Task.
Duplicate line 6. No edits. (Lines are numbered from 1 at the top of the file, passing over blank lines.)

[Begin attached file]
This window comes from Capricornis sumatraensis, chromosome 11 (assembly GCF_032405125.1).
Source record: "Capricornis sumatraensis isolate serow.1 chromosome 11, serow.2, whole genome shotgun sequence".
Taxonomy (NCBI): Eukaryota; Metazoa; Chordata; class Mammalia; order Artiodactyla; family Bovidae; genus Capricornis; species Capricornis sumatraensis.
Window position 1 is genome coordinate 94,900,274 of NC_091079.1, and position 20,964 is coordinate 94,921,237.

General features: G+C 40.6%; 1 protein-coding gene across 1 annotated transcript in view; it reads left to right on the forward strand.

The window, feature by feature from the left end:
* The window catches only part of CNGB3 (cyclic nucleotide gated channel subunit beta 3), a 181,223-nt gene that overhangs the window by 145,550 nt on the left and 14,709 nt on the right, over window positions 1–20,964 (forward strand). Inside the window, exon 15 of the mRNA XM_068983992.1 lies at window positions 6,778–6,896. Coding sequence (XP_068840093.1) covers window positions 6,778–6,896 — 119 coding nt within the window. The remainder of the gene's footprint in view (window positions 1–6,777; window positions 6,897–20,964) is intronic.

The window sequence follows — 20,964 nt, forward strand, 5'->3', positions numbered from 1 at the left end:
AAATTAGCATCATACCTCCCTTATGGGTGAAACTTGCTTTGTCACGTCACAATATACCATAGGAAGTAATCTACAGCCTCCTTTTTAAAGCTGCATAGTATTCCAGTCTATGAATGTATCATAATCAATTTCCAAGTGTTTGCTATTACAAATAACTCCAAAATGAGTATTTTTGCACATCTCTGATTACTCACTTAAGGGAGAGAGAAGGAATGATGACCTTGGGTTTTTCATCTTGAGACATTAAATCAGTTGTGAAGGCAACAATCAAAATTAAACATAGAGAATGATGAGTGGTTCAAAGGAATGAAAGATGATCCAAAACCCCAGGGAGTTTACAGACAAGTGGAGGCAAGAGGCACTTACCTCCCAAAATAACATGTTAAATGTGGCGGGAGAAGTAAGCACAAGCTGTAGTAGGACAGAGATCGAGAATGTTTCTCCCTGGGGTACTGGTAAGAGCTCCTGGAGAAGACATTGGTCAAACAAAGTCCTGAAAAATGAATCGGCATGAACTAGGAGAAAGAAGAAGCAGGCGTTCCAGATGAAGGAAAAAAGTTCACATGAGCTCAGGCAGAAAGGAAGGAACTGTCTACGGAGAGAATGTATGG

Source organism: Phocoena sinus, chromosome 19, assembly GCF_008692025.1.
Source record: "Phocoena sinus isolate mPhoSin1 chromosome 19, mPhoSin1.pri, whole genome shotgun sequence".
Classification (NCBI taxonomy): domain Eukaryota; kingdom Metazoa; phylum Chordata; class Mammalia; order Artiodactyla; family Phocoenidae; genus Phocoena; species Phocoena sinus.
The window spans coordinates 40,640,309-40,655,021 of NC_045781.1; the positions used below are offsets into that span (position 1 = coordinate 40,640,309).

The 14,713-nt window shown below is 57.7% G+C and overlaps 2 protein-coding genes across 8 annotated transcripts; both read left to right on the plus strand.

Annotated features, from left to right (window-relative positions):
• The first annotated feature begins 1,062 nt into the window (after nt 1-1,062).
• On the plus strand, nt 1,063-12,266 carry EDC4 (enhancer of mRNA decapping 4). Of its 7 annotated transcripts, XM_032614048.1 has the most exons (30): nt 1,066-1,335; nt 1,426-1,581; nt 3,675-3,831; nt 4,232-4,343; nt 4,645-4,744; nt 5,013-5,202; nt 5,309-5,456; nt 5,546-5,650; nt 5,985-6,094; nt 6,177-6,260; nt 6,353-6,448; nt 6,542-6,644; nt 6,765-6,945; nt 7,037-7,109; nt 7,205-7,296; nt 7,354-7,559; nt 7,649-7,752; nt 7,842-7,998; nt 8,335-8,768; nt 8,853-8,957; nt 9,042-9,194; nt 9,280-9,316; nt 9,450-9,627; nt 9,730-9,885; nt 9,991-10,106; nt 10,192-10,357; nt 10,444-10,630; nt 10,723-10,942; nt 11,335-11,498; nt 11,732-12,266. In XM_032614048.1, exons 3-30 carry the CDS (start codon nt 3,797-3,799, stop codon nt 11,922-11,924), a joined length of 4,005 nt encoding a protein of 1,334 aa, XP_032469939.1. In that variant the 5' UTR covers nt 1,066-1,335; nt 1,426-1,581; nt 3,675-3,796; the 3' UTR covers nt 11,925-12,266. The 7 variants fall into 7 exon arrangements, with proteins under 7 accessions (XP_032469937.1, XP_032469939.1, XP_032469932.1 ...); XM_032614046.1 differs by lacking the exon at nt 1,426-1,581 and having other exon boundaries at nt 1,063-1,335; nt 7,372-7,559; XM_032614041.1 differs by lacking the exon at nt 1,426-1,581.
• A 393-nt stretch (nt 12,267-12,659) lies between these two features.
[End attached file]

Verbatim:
The window, feature by feature from the left end: